In 1922 the Supreme Court in United Zinc & Chemical Co. v. Britt, 258 U.S. 268, 42 S. Ct. 299, 66 L. Ed. 615, partially retreated from the forward position that it had taken in Sioux City & Pacific Railroad Company v. Stout, supra. The defendant in the later case had torn down a building owned by it, leaving a basement and cellar in which water accumulated, clear in appearance, but in fact dangerously poisoned by sulphuric acid and zinc sulphate that had percolated from the owner's works, as the owner knew. Two little children came on the land, went into the water, were poisoned and died. At the trial, the judge instructed the jury that if the water looked clear, but in fact was poisonous and the children were allured to it, the owner was liable to pay damages for the death of the children. The judgment was affirmed by the Court of Appeals, 8 Cir., 264 F. 785, but was reversed by the Supreme Court in an opinion written by Mr. Justice Holmes. While the Court referred to Sioux City & Pacific Railroad Company v. Stout, without overruling or disapproving it, it held that there can be no general duty on the part of a landowner to keep his land safe for children, if he had not directly or by implication invited or licensed them to come there. The Court practically restricted the Stout case to its facts and did not indicate any real distinction in principle between the two decisions. An emphatic dissenting opinion was written by Mr. Justice Clarke, with whom Chief Justice Taft and Mr. Justice Day concurred. *fn2"

 In reliance on the Britt case, the Court of Appeals for the District of Columbia, two years later, in Branan v. Wimsatt, 54 App.D.C. 374, 298 Fed. 833, declined to apply the doctrine of attractive nuisance to a pile of loose lumber in a lumber yard on which children had been wont to play. In that case while a group of children were struggling to reach the top of the pile, one of the boards was displaced and fell on a little girl, who sustained permanent injuries. The Court held that the child was not entitled to recover damages from the owner of the property. The Court indicated that Sioux City & Pacific Railroad Company v. Stout must be deemed practically overruled by United Zinc & Chemical Co. v. Britt. Thus, for the time being the doctrine of attractive nuisance had very little efficacy, if any, in the District of Columbia.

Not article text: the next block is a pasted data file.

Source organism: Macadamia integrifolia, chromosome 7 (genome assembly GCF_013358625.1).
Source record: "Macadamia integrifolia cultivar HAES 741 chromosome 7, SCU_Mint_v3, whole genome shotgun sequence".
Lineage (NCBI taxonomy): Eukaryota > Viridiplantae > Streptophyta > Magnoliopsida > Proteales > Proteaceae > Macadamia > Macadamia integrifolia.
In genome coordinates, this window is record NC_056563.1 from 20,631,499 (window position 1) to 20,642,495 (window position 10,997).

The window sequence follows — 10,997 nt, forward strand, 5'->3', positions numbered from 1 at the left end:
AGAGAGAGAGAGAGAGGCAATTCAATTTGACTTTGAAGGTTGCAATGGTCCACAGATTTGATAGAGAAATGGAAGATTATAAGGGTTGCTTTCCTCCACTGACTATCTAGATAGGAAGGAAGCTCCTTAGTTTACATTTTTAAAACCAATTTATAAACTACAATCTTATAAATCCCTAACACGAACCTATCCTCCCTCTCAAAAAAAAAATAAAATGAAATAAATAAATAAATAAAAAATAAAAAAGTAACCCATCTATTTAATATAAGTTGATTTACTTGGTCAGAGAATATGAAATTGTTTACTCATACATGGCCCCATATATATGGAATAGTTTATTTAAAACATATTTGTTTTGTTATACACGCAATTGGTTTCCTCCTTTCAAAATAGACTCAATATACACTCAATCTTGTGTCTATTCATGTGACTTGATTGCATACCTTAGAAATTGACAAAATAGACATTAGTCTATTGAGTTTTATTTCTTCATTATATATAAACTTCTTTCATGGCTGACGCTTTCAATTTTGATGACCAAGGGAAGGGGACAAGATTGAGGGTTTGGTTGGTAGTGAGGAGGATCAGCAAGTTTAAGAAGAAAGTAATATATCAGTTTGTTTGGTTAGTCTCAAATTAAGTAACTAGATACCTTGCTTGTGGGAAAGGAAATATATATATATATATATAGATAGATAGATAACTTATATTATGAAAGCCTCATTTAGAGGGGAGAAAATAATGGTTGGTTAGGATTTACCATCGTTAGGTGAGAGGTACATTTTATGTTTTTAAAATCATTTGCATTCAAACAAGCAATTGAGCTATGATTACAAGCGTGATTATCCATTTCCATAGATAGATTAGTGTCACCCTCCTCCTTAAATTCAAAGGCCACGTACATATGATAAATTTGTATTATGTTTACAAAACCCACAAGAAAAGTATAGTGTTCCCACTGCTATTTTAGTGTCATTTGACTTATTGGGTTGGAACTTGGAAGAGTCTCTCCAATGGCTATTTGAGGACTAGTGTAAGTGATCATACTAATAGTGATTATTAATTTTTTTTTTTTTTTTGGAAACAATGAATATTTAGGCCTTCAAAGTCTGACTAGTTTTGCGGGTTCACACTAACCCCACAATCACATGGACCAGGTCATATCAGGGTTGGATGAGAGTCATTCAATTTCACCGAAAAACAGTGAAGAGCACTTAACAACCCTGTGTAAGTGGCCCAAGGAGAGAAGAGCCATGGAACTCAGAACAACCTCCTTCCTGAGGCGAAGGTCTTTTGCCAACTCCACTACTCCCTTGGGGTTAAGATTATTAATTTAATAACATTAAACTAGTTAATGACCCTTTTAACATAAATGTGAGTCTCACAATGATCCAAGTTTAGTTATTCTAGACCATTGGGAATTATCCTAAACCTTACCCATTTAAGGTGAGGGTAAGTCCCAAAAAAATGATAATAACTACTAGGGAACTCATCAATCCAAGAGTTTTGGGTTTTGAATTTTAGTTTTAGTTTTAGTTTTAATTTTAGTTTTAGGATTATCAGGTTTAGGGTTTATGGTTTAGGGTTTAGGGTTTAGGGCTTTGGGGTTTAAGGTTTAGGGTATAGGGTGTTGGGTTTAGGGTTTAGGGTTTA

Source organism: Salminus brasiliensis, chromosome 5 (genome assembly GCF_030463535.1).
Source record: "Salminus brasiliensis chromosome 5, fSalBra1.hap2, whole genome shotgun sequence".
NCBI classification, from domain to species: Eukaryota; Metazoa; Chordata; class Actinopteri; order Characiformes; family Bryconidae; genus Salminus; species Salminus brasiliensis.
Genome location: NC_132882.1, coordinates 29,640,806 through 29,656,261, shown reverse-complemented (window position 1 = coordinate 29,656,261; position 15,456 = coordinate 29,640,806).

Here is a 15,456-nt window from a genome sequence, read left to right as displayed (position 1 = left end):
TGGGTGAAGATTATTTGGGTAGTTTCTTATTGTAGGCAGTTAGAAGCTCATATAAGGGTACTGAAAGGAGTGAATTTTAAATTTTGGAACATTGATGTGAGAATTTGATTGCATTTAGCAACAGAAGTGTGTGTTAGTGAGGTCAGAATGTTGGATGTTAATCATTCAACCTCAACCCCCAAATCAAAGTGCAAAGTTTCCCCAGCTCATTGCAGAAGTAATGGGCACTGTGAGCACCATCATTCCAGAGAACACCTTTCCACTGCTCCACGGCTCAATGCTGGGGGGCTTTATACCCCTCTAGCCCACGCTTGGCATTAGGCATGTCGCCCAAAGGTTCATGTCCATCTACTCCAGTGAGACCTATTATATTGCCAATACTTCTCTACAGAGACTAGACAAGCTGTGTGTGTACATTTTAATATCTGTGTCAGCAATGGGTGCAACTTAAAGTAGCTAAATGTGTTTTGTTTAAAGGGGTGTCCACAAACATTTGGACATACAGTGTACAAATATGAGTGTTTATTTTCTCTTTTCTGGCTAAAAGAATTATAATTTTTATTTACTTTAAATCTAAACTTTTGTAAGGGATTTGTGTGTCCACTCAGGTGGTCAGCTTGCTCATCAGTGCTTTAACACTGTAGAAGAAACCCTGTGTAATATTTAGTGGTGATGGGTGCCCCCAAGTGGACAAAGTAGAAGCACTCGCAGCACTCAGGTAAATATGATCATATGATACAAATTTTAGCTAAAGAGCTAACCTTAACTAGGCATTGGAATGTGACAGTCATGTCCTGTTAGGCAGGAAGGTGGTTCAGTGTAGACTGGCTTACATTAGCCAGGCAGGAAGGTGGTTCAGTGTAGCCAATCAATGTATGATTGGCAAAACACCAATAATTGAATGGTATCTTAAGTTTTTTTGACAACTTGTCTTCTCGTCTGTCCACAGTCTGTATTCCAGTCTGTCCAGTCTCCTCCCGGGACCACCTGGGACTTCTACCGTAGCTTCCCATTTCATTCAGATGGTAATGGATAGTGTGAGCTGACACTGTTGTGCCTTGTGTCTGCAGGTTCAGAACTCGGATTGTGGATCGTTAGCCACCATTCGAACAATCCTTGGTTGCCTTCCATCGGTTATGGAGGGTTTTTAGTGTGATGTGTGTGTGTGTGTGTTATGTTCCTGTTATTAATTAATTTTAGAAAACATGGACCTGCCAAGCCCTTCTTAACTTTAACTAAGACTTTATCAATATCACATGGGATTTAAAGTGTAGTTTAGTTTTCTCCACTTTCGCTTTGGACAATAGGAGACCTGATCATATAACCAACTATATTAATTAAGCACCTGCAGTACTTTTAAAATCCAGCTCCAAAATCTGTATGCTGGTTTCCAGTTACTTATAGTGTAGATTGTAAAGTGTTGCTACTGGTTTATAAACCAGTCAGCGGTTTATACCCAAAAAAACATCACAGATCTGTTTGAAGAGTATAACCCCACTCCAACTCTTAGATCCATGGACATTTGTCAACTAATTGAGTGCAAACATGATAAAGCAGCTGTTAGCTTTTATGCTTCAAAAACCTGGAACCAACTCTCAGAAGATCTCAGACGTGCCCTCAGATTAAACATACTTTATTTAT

The doctrine, however, rode out the storm and in 1934 was restored to its original course by the decision of the Supreme Court in Best v. District of Columbia, 291 U.S. 411, 54 S. Ct. 478, 78 L. Ed. 882. That case presented the following situation. A child five years of age while playing on a wharf belonging to the District of Columbia, fell through a hole and was drowned. There were a number of holes in the wharf floor and the area in which they were found was not fenced off. Children had been accustomed to play there. The trial judge directed a verdict in favor of the defendant on the opening statement of plaintiff's counsel. The Court of Appeals affirmed the judgment for the defendant, largely on the authority of the Britt case, although Judge Groner dissented, 62 App.D.C. 271, 66 F.2d 797. On certiorari the Supreme Court, in an opinion by Mr. Chief Justice Hughes, reversed the judgment and reaffirmed the decision in Sioux City & Pacific Railroad Company v. Stout, supra. The ultimate result is that the Britt case in the Supreme Court, and Branan v. Wimsatt, supra, in this jurisdiction, were no longer law or, at least, their authority was very much weakened, and that the doctrine of attractive nuisance evolved from the pioneer decision in Sioux City & Pacific Railroad Company v. Stout, supra, was restored to its original potency. *fn3"

 The doctrine of attractive nuisance is, however, in those jurisdictions in which it prevails, universally restricted and circumscribed by well defined and well established limitations. The liability of the property owner for injuries caused to a child by what may be deemed to be an attractive nuisance, is confined to cases in which the property owner either erects or maintains the dangerous structure, or places on the property the object that is dangerous and constitutes the attractive nuisance, or, at most, if a third party is responsible for the nuisance coming into existence, to situations in which the property owner is actually aware of its presence and does nothing either to eradicate it, or to protect children against it. Carter Coal Co. v. Smith, 173 Ky. 843, 191 S.W. 631; Ball v. Middlesboro Town & Lands Co., Ky., 68 S.W. 6; Simmel v. New Jersey Coop. Co., 28 N.J. 1, 143 A.2d 521, 526; Travell v. Bannerman, 174 N.Y. 47, 66 N.E. 583; Gallagher v. Frederick, 366 Pa. 450, 77 A.2d 427; Cooper v. City of Reading, 392 Pa. 452, 140 A.2d 792, 795.

 This principle was summarized as follows in Gallagher v. Frederick, supra, 77 A.2d p. 429.

 'The artificial condition on an owner's land on account of which he may be liable for injury to trespassing young children is such as he creates or maintains. That, of course, does not necessarily mean that an owner may not be said to maintain such a condition on his land which ...